Humour is a funny old thing … funny in that it is received in different ways by different people. Some of us try to avoid it as we may feel it is inappropriately placed in a professional environoment. So the question I pose to you …. does humour have a place in the field of Project Management or more precisely is humour a skillset for project managers?
Humour plays a very important role in our lives, we use it every day to negotiate the aspects of life and in certain cases it can become a distraction from some harsh realities. However, surprisingly there are very few instances of where humour is presented as a skillset within the organisational environment. If we use humour to increase our own personal well-being, then shouldn’t it be assumed that successful project managers can use humour as a skill for improving behaviour and increasing the team synergies? Add to this, that the use of humour can be seen to help in improving the climate at the workplace and ultimately reducing diffusing the level of project stress. So yes, we humour is of immense value to project managers.
Every project manager should acknowledge that a sense of humour is a vital piece of the skillset when “what you don’t want to happen” becomes “what actually happens”. Things are definitely not always going to go exactly as planned, and this is where the project manager needs to diffuse the stress and keep the the project focused. So when the project plan starts to stray, rely on your sense of humour to keep you, and those around you, sane. Otherwise, there will be long periods of stressful anxiety.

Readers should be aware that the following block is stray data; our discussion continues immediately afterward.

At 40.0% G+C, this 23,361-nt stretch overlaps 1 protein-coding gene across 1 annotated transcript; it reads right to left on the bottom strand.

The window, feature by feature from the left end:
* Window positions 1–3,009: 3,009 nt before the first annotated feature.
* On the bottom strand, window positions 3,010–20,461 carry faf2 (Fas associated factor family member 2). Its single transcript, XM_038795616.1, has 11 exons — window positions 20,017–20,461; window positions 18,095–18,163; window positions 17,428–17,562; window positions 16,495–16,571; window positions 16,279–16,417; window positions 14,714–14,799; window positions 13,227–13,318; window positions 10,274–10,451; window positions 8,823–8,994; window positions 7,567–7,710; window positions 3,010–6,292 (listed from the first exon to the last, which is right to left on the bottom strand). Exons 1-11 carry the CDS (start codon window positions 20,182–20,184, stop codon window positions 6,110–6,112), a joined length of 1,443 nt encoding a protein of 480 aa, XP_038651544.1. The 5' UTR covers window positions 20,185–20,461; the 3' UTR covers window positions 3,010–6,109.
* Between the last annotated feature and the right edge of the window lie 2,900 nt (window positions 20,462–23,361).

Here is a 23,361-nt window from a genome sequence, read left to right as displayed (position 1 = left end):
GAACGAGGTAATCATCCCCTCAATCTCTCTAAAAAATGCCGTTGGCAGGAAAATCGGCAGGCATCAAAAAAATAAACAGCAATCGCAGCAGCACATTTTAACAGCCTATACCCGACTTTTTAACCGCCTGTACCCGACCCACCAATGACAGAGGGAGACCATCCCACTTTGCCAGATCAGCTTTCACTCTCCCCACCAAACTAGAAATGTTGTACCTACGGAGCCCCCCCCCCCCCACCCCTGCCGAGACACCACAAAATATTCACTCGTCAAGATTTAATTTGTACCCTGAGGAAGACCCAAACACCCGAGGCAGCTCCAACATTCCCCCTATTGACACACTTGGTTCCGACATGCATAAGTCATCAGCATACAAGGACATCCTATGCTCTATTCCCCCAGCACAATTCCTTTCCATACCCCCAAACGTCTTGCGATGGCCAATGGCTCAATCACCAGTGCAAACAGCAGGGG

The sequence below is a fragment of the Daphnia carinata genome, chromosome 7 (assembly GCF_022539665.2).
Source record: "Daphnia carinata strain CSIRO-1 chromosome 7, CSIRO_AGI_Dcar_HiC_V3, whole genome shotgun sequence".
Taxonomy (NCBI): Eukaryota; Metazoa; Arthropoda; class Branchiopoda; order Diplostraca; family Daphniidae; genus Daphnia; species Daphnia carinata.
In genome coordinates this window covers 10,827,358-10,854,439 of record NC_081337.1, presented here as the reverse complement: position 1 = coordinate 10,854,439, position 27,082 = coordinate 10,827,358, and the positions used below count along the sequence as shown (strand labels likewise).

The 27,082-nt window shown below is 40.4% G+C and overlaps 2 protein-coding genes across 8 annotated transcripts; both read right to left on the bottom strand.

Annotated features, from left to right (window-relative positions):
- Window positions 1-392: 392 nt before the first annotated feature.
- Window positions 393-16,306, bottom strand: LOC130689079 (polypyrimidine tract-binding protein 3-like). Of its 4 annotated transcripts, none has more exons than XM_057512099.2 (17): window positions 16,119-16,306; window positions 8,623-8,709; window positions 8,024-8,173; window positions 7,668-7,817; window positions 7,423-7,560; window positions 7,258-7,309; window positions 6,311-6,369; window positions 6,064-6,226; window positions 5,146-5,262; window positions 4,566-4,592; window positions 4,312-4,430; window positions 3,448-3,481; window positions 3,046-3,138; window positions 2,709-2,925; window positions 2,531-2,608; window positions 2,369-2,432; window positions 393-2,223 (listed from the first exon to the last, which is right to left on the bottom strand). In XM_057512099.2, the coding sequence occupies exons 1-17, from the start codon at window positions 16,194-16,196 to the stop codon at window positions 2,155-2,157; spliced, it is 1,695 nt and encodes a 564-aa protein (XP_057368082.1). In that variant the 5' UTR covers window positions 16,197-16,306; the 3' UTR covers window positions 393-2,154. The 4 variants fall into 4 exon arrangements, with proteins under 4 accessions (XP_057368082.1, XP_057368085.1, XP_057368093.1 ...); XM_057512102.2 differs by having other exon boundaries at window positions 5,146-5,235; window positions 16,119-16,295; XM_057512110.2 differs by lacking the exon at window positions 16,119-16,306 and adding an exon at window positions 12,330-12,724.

Learn to smile at unexpected project change, and you’ll be better off for it. Using humour is not always as simple as smiling and throwing the head back in laughter. There is a little more to it than that and here are some of our guidelines on how to bring humour into the world of project management:
1. Use humour that doesn’t use the audience as the butt of the joke: – Our first rule to using humour is never to make your audience the butt of your jokes. It is not the time to make jokes about audiences. Use observations, distraction or even make yourself the butt of the joke. If you do you use your audience, humour can then be mistaken as a personal attack.
2. Use subjects you’ve earned the right to joke about: – A safe guideline here is that if you don’t know it and you haven’t lived it, then don’t use it. We can all talk and make light of different situations, but the reality is that as a project manager, each of needs to show that we have skin in the game with regard to the subject matter.
3. Using humour effectively often means using yourself as the subject: – Do this in a kind way, making sure it is relevant to you’re the subject and topic. Nobody wants to hear or see you putting yourself down consistently but you can point humour at your quirks. When you laugh at yourself in a balanced, truthful way you are giving the audience permission to laugh with you.
4. Stick to safe subjects: – Stay away from gutter / foul talk and ensure that the humour that is used avoids the taboo subjects such as religion, politics, race, class or sex.
Remember that we humour to diffuse situations and not increase the anxiety or stress of other situations. So is humour useful for project management … YES it is. However, like all disciplines, it needs to be useful and thought about appropriately. The value is there for all project managers and it can be considered to be a core skillset for project managers.